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Graduate Interview with Thabang Khatide

Thabang Khatide

Thabang Khatide is one of our grads who is in the process of making things happen!

At Boston we are immensely proud of our students and graduates that go out there and DO. You know the Nike payoff line? Just do it? Well, we believe in that payoff line from the point of view that you cannot just sit back and wait for work or relationship or life success to fall in your lap. You have to make things happen!

So what drove Thabang to try our his hand in this career with a difference? “After finishing high school at Pretoria Boys High, I knew I wanted to take a very different trajectory than most. I didn’t see myself going straight into the University, I decided to launch myself into the deep end in the world of entrepreneurship and business. I went on to attend many seminars and embarked on a personal development journey, and soon enough, acquired a key mentor who’s guided me into starting my own business after much ideation.” Thabang continues explaining why he added in some tertiary studies: “For the sake of appeasement of my mom! I decided to complete a short course at Boston City Campus, Lynnwood. The course was in The Principles of Management which had a plethora of ideal entrepreneurial elements.”
Thabang Khatide

Designation: Mr South Africa Top 30 Semi-Finalist / Entrepreneur / Professional Model

Above and beyond that, he stays in studies and “I occasionally take short online courses as well”. “I have a number of things going on in my life varying from my personal career to managing my business and company Velatswi which is a one of a kind city scooter touring company. I thoroughly enjoy spending my days knowing that I am working on a business that can transform many lives in the long run, and simultaneously the process and journey has allowed me to be stretched and challenged as an individual in various ways.” We all know that entrepreneurial ventures are difficult, what is the most difficult aspect for Thabang? “I least enjoy rejection but work through and around it nonetheless.“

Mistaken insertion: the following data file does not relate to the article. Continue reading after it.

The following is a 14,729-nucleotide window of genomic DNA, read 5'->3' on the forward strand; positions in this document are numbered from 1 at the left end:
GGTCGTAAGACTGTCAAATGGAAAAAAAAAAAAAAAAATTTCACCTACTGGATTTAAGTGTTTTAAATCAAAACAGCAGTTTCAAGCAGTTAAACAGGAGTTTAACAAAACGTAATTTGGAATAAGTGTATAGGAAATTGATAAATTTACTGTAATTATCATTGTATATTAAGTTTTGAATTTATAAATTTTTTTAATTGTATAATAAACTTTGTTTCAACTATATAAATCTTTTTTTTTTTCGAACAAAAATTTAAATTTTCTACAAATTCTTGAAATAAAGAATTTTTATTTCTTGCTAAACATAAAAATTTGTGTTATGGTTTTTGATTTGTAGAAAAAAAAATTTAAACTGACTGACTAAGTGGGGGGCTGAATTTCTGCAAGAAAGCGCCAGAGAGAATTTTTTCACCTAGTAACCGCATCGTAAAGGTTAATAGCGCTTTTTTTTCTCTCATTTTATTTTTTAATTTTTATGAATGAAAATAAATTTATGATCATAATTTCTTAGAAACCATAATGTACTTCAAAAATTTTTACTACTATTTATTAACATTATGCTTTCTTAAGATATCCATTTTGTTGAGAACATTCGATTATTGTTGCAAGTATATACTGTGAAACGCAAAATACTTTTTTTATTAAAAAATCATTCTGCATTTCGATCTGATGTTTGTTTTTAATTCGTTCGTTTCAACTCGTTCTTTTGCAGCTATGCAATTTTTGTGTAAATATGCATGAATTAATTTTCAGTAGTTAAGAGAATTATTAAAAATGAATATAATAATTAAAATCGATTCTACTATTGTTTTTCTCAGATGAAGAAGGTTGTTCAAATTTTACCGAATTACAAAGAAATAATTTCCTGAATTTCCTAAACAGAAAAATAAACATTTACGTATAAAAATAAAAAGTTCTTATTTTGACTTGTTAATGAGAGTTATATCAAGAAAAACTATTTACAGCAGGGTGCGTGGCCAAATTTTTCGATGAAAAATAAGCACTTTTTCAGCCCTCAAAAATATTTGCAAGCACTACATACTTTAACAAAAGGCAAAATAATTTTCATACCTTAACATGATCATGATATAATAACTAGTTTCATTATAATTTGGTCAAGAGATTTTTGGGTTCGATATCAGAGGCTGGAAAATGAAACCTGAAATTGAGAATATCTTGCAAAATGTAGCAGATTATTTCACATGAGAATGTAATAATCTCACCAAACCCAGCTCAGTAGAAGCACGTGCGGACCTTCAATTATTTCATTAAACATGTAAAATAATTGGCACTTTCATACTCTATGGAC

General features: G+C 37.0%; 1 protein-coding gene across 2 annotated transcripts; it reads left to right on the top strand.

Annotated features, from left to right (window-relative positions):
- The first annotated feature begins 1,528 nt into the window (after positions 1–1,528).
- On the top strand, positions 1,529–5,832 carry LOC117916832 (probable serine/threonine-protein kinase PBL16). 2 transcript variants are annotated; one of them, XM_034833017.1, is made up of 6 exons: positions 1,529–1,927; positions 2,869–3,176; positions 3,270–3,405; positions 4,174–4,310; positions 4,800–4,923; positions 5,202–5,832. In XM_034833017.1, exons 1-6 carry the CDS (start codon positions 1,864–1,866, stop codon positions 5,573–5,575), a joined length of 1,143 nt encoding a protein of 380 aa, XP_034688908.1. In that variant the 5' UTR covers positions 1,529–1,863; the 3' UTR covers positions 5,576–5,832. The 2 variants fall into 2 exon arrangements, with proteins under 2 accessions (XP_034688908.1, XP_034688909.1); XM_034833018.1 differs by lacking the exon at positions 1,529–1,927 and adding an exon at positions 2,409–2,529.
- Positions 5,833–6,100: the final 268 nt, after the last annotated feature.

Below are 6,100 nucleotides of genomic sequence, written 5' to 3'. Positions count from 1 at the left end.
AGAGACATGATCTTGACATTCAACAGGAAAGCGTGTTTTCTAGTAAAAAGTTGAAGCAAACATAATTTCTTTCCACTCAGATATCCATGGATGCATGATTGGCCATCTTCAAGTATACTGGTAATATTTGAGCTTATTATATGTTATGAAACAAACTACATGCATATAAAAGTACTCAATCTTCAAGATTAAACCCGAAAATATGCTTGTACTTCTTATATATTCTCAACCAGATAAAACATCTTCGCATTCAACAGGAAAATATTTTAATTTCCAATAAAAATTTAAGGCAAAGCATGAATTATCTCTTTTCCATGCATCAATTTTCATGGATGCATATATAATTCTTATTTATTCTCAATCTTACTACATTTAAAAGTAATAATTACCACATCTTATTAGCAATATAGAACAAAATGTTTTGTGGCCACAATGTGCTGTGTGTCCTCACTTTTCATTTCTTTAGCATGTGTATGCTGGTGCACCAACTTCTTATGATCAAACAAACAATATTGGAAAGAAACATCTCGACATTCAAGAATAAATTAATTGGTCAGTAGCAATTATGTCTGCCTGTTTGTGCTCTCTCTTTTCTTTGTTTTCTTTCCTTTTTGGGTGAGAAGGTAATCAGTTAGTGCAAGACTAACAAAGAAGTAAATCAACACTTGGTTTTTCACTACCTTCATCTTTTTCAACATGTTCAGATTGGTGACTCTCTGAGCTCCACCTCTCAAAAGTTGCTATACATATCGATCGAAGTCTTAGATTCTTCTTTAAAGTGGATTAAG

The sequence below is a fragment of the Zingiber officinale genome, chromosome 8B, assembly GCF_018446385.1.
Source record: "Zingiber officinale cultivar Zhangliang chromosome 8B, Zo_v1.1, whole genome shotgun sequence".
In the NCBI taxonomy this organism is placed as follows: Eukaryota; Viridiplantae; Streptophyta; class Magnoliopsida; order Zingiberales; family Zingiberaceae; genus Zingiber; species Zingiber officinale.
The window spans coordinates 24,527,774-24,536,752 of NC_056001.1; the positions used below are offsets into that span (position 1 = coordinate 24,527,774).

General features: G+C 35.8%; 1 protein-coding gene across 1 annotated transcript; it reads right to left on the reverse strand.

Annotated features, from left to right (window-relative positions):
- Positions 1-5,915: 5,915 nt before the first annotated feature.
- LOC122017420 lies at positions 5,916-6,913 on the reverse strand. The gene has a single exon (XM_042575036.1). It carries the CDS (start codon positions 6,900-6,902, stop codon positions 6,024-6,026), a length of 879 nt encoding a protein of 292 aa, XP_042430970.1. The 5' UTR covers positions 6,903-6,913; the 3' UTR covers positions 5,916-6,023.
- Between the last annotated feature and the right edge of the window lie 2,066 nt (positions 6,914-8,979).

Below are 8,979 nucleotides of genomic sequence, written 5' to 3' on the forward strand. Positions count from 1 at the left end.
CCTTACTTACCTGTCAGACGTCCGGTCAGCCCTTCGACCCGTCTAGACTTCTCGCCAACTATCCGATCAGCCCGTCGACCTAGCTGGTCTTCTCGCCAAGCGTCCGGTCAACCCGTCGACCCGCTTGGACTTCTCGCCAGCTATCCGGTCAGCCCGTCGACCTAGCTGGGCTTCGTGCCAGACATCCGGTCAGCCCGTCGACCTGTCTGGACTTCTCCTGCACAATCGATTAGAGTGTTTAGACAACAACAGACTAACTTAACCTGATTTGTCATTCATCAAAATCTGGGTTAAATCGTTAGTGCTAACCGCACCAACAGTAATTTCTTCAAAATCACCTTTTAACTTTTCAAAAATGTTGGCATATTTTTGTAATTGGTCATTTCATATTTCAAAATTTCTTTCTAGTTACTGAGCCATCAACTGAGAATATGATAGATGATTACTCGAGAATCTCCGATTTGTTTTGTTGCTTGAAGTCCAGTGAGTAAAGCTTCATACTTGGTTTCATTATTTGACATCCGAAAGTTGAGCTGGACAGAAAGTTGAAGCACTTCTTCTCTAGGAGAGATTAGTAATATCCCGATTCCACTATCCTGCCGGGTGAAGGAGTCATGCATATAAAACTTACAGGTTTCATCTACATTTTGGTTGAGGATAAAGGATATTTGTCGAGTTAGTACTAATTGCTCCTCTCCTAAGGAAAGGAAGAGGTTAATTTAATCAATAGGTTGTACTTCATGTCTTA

Thabang explains what he does during an average day: “On my end the day would start off with an intense gym session followed by a shower and nutritional breakfast. After all that, it’s back to chipping off the daily tasks set out for the week from the Sunday prior to the week start.”

We asked Thabang if someone was thinking of following in his tracks, what would he recommend? He responded that they would need three important qualities:

  • Efficient time management
  • Resilience
  • Grounded character
And how would he describe an entrepreneurial job such as his? “Doing what I do requires someone who’s not only committed to their hustle but has the necessary discipline to fulfil all necessary duties and responsibilities across the board”. He does also believe in training and says, “Training and experience go hand in hand. You’ll need the training to excel when an opportunity opens up to gain the necessary experience.” While Thabang believes in training as discussed above, he also feels that personal development should be a priority. “Personally, I believe we live in a high opportunity world. A world where paper is no longer the prerequisite to get “paper”. I believe each person needs to qualify themselves in whatever they are passionate about and go about it the best way they deem fit to excel in said field. A starting point most ignore is most certainly personal development and really learning how to come into yourself and honing in on who you want to be in a few years’ time”. He has faced challenges such as starting and running a business in the height of the National Lockdown.
To grade 11’s and 12’s. he advises: “Know what you want and start paving the way on how you will get there, because nowadays we have many parents coaxing their children into career paths and degrees the kids are either not interested in or passionate about. The world has changed. There is a way for everyone to make it without always reverting to the traditional means. On tertiary studies he doesn’t adhere to the formal and strict discipline of all school leavers getting a degree, but he adds, “In due time I will probably enroll in some more short courses to add to my skillset and knowledge base. I’m always interested in attaining key information that I can immediately put to use vs it being assessed, marked, and only after some years have passed will I now fully be able to apply it all.” Would he continue his studies t Boston? “My first experience of Boston in an official setting was with the new Lynnwood branch in Pretoria and it had been nothing short of great. The staff was always on par with their friendly and inviting energy and mainly their helpfulness with their students”.

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